When called to look at his face ere he Some time after there was a holiday, and was laid in the grave, the recollection of a party of the schoolboys went to Sheer their unkindness towards him made the Cliff to spend the day fishing. Samuel sorrow of his companions far more bitter; Ruff, with his little brother Willie, who and when following his remains to the was only four years old, and Johnnie cemetery, they sadly wondered if he had Maurice, were among the number. The forgotten and forgiven their harshness day was dry, but stormy; and the swell on towards him while he was with them. the sea was unfavourable for fishing. The No one regrets this more than Sam, who boys chose a corner of the cliff, about eight regularly visits the little grave, and twines feet above the sea, and were eagerly and with flowers the simple tombstone, on silently waiting for fish, when suddenly which is inscribed little Willie Ruff fell into the water. Sam uttered a cry of distress, and became deadly

JOHN MAURICE, pale. He thought of plunging in after his

DROWNED AT SEA, brother, but when he looked at the waves his courage failed, and he turned helplessly

AGED THIRTEEN YEARS., to his terrified companions. Already

He laid down his life for his friend. Johnnie Maurice, the boy whom they had

1. a 8. called Cowardly Jack,' had thrown off his heavier clothing, and leapt into the water. Roused to exertion by this heroic example,

SOMEBODY'S BAIRN. Sam descended to the foot of the cliff, there to wait the issue. By this time the SOMEBODY'S bairn in danger stood, swell had carried wee Willie about thirty » Where vehicles passed through the yards from the shore; but Johnnie, bravely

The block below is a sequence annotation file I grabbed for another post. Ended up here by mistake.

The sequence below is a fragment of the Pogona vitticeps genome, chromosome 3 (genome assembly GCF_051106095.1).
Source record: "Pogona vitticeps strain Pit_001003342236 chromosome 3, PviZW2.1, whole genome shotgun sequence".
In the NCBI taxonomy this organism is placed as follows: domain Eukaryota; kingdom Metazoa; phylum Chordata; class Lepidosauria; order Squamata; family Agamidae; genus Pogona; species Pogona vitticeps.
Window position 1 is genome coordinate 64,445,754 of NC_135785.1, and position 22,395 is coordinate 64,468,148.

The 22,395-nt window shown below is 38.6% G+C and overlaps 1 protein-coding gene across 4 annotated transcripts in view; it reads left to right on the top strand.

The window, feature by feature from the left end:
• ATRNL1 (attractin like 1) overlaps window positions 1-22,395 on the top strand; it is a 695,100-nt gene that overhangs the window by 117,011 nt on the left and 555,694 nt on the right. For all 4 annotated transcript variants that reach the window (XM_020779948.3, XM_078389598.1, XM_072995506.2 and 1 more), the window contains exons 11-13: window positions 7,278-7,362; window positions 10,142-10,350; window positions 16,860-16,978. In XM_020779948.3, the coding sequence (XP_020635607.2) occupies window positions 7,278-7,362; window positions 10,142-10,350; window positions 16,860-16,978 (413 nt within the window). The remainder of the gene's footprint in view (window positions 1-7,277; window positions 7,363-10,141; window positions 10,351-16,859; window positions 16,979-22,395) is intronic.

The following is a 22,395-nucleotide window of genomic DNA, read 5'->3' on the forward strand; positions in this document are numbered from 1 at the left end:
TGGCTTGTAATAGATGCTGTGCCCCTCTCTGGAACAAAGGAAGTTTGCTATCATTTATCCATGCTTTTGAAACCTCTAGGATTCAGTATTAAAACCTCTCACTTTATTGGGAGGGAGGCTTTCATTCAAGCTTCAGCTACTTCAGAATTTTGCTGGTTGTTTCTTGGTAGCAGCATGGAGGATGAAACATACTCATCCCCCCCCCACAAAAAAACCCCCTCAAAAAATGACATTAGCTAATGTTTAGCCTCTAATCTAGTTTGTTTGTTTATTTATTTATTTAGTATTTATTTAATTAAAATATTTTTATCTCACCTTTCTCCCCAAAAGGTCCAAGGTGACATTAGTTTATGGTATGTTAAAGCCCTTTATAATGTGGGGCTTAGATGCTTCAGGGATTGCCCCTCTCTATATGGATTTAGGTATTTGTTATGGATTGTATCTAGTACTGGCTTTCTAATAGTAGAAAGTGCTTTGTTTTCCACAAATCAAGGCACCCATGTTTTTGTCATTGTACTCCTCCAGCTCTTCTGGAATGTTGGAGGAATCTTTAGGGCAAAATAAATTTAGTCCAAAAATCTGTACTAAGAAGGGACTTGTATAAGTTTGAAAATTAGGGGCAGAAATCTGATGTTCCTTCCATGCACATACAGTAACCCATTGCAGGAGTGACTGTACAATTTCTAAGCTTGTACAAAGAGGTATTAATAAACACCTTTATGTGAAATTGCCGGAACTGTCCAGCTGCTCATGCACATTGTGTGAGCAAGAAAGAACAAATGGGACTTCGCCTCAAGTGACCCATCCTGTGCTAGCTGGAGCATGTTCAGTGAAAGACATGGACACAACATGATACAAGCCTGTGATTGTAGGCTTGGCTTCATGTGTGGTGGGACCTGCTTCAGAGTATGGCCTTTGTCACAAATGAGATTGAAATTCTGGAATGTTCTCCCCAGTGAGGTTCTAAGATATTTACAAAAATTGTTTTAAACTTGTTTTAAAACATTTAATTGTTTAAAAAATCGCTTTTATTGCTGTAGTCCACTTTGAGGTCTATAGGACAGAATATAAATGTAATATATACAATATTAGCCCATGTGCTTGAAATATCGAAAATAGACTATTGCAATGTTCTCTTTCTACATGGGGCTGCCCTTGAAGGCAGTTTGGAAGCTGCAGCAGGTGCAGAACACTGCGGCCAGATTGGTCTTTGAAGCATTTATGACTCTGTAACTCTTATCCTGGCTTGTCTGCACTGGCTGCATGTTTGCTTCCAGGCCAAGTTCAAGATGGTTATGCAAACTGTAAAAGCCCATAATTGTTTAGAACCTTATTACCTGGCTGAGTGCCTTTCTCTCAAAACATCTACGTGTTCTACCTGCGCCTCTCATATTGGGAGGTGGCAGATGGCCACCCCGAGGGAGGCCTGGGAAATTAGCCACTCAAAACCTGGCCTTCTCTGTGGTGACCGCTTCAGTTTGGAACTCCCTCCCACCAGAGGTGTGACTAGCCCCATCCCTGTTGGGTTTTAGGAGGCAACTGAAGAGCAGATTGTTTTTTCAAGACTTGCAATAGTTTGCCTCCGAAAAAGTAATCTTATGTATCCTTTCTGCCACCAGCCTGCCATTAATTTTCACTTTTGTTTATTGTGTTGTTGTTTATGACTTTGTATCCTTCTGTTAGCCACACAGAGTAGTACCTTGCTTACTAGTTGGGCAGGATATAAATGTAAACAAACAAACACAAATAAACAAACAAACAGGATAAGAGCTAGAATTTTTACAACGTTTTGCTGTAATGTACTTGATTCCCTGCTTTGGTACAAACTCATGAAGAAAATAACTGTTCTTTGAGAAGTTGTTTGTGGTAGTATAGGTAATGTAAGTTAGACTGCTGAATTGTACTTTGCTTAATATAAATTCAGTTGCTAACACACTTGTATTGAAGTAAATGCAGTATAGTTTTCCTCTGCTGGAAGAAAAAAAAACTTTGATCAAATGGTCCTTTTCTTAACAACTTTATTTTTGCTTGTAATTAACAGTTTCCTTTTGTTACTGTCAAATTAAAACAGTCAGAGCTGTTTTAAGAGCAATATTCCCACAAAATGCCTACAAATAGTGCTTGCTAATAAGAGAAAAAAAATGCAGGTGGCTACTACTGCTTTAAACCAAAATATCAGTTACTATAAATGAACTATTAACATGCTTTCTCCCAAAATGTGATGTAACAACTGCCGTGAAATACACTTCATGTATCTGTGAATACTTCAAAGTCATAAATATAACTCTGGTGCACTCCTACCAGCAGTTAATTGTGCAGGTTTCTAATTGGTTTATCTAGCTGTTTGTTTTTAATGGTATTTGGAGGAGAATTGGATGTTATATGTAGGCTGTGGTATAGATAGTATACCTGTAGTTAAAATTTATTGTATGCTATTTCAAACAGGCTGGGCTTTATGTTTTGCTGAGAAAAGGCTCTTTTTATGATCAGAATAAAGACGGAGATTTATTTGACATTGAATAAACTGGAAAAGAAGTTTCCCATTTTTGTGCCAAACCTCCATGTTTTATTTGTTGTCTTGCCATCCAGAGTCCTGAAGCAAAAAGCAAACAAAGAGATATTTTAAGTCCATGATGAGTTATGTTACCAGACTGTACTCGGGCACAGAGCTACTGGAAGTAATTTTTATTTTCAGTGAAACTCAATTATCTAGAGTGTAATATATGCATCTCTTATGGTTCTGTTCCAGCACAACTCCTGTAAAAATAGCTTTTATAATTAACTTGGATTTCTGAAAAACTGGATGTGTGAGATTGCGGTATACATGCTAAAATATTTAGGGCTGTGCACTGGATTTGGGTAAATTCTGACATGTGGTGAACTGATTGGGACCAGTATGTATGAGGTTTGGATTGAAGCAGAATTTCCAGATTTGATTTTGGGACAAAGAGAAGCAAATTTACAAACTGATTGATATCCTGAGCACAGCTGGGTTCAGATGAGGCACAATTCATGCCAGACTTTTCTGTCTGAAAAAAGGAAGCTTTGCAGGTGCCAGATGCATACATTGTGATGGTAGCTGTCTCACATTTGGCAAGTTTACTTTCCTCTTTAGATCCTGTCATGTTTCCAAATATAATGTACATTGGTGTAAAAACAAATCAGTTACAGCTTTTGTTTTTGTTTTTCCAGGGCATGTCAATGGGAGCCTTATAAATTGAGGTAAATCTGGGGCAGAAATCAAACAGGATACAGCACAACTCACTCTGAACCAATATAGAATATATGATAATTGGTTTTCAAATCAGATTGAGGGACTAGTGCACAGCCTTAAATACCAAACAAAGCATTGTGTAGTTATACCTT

crowded street, buffeting the waves, reached the drowning When one heart, moved to a melting mood, boy just in time. Holding the child's head Flew to the rescue with willing feet: above the water with one hand, he made 'Twas strange that a stranger should discern for the shore. But the effort was too much | The fearful risk of somebody's bairn.

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Silently clasping the helpless child,

What standard of righteousness are we warned She drew it safely from danger near;

against, because by it no one can enter And One who noted the action smiled


In what different ways does Jesus shew that At the kindly deed and quivering tear,

the sixth commandment may be broken? That told how a mother's heart could yearn | If we have quarrelled with any one, what must .O'er what was only somebody's bairn.

we first do before we can worship God


Why ought we to agree with our adversary Somebody's bairn may still be seen

quickly? Straying into the paths of sin,

What metaphors are here used to teach us the And few will stoop on their way, I ween, necessity of giving up sin ? To gather the helpless wand'rers in,

What words of Jesus forbid the use of any oath With loving patience enough to learn

in common conversation ?